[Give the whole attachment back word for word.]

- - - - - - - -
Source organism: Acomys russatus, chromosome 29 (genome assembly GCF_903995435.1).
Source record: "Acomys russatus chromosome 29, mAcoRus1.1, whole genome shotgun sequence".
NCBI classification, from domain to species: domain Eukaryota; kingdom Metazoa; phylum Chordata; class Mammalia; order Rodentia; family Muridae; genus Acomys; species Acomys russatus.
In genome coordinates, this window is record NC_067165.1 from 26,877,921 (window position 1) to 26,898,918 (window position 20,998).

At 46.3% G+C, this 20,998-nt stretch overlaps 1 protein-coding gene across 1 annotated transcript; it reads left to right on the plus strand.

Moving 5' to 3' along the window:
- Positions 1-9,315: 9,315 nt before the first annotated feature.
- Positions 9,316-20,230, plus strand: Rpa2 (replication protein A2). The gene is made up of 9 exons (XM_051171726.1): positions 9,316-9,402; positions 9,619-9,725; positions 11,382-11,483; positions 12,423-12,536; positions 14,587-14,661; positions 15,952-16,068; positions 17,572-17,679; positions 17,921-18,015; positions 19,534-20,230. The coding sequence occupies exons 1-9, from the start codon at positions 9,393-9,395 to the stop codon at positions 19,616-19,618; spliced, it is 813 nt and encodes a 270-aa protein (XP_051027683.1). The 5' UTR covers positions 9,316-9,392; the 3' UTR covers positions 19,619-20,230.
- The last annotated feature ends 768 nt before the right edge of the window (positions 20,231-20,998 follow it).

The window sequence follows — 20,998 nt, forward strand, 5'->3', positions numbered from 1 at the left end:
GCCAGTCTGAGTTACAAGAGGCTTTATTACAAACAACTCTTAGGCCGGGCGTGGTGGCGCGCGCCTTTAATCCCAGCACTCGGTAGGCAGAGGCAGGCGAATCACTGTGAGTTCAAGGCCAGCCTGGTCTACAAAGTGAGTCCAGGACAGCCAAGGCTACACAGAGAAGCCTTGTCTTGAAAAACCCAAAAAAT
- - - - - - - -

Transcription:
Source organism: Acomys russatus, chromosome 29 (genome assembly GCF_903995435.1).
Source record: "Acomys russatus chromosome 29, mAcoRus1.1, whole genome shotgun sequence".
NCBI classification, from domain to species: domain Eukaryota; kingdom Metazoa; phylum Chordata; class Mammalia; order Rodentia; family Muridae; genus Acomys; species Acomys russatus.
In genome coordinates, this window is record NC_067165.1 from 26,877,921 (window position 1) to 26,898,918 (window position 20,998).

At 46.3% G+C, this 20,998-nt stretch overlaps 1 protein-coding gene across 1 annotated transcript; it reads left to right on the plus strand.

Moving 5' to 3' along the window:
- Positions 1-9,315: 9,315 nt before the first annotated feature.
- Positions 9,316-20,230, plus strand: Rpa2 (replication protein A2). The gene is made up of 9 exons (XM_051171726.1): positions 9,316-9,402; positions 9,619-9,725; positions 11,382-11,483; positions 12,423-12,536; positions 14,587-14,661; positions 15,952-16,068; positions 17,572-17,679; positions 17,921-18,015; positions 19,534-20,230. The coding sequence occupies exons 1-9, from the start codon at positions 9,393-9,395 to the stop codon at positions 19,616-19,618; spliced, it is 813 nt and encodes a 270-aa protein (XP_051027683.1). The 5' UTR covers positions 9,316-9,392; the 3' UTR covers positions 19,619-20,230.
- The last annotated feature ends 768 nt before the right edge of the window (positions 20,231-20,998 follow it).

The window sequence follows — 20,998 nt, forward strand, 5'->3', positions numbered from 1 at the left end:
GCCAGTCTGAGTTACAAGAGGCTTTATTACAAACAACTCTTAGGCCGGGCGTGGTGGCGCGCGCCTTTAATCCCAGCACTCGGTAGGCAGAGGCAGGCGAATCACTGTGAGTTCAAGGCCAGCCTGGTCTACAAAGTGAGTCCAGGACAGCCAAGGCTACACAGAGAAGCCTTGTCTTGAAAAACCCAAAAAAT